Dr. S. Alan SternS. Alan Stern, Ph.D., FAAS, FIAA is principal investigator of the New Horizons mission to Pluto and the Chief Scientist at Moon Express.
Alan is a planetary scientist, space program executive, consultant, and author. He is serving as an Associate Vice President at the Southwest Research Institute and has his own aerospace consulting firm, with current and former clients including Jeff Bezos’s Blue Origin, Richard Branson’s Virgin Galactic, the Odyssey Moon Google Lunar X-Prize team, Boeing Aerospace, and the Johns Hopkins University.
In 2007 and 2008, Alan served as NASA’s chief of all space and Earth science programs, directing a $4.4B organization with 93 separate flight missions and a program of over 3,000 research grants. During his NASA tenure, a record 10 major new flight projects were started and deep reforms of NASA’s scientific research and the education and public outreach programs were put in place. His tenure also featured an emphasis on cost control in NASA flight missions that resulted in a 63% decrease in cost overruns. In 2007, he was named to the Time 100’s list of most influential people.
His career has taken him to numerous astronomical observatories, to the South Pole, and to the upper atmosphere aboard various high performance NASA aircraft including F/A-18 Hornets, KC-135 zero-G, and WB-57 Canberras. He has been involved as a researcher in 24 suborbital, orbital, and planetary space missions, including 9 for which he was the mission principle investigator; and he has led the development of 8 ultraviolet and visible/infrared scientific instruments for NASA space missions. Among his mission lead roles is NASA’s $720M New Horizon’s Pluto-Kuiper Belt mission, the largest PI-led space mission ever launched by NASA.
Prior to his service at NASA Headquarters in Washington, Alan served as the Executive Director of the Southwest Research Institute’s (SwRI’s) Space Science and Engineering Division from 2005–2007. Previous to that, from 1998 to 2005, he was the Director of the Space Studies Department at SwRI, and from 1994 to 1998, he was from 1994–1998 the leader of the Geophysical, Astrophysical, and Planetary Science section in SwRI’s Space Sciences Department. During his SwRI tenure from 1991 to 2007, Alan grew SwRI’s planetary group from three people to one of the largest in the world, with a total project value exceeding $250M.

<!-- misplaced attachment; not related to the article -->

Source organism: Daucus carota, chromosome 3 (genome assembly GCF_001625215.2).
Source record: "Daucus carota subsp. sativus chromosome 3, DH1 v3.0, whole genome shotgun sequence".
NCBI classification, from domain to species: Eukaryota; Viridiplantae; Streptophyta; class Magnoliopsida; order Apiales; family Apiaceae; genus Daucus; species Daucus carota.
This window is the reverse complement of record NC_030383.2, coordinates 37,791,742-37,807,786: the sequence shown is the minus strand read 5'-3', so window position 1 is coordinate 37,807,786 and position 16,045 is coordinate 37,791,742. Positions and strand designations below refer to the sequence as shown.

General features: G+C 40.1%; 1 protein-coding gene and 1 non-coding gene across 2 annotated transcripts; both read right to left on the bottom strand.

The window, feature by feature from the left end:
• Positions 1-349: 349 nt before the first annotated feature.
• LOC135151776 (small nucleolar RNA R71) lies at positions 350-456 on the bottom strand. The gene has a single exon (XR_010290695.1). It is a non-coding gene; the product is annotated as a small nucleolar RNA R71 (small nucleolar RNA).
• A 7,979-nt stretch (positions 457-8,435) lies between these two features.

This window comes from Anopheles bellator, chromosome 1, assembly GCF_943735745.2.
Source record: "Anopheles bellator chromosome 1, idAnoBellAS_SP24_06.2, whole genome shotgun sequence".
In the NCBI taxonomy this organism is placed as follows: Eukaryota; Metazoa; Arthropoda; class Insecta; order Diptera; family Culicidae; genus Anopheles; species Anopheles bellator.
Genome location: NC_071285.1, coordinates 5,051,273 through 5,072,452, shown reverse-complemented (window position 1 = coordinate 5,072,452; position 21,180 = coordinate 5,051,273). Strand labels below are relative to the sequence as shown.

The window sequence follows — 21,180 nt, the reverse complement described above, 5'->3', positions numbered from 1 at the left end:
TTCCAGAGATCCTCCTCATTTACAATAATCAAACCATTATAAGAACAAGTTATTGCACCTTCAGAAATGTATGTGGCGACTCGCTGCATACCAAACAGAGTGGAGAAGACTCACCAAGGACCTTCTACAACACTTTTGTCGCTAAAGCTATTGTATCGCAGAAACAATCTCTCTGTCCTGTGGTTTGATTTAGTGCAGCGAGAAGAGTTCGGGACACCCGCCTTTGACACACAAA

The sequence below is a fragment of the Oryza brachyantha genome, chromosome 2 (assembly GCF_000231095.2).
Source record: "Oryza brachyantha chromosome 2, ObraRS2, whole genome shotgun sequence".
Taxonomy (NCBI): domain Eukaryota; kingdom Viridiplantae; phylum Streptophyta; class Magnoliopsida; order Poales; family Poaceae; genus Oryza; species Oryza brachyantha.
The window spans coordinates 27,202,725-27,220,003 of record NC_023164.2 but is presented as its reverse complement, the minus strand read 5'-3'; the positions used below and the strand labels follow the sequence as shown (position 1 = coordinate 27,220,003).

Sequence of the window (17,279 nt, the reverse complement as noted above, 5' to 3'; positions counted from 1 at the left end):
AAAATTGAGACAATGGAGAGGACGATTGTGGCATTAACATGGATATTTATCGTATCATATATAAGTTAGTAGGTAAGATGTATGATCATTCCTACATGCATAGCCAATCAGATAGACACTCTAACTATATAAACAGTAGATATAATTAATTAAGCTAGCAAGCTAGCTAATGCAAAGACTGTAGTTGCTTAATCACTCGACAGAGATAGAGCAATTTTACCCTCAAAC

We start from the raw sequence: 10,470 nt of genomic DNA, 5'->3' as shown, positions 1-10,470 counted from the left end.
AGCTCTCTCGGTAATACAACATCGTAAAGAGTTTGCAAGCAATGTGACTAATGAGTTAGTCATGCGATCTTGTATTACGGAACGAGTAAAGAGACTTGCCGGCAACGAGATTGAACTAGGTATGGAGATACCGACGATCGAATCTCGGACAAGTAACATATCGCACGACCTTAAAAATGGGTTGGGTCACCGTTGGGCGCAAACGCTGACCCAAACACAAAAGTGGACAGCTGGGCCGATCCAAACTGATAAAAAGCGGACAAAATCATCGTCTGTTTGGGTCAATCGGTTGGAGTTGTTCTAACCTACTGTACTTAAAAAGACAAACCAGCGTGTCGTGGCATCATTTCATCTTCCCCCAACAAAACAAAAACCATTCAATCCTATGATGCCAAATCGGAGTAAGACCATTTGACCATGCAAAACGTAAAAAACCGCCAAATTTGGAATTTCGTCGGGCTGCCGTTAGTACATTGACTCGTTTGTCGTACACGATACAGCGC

Prior to founding SwRI’s Colorado operations in 1994, he was the leader of SwRI’s Astrophysical and Planetary Sciences group at Southwest Research Institute in San Antonio. From 1983 to 1991 he held positions at the University of Colorado in the Center for Space and Geosciences Policy, the office of the Vice President for Research, the Center for Astrophysics and Space Astronomy (CASA).
Before earning his doctorate from the University of Colorado in 1989, Alan completed twin master’s degrees in aerospace engineering and atmospheric sciences (1980 and 1981), and then spent six years as an aerospace systems engineer, concentrating on spacecraft and payload systems at the NASA Johnson Space Center, Martin Marietta Aerospace, and the Laboratory for Atmospheric and Space Physics at the University of Colorado. His two undergraduate degrees are in physics and astronomy from the University of Texas (1978 and 1980).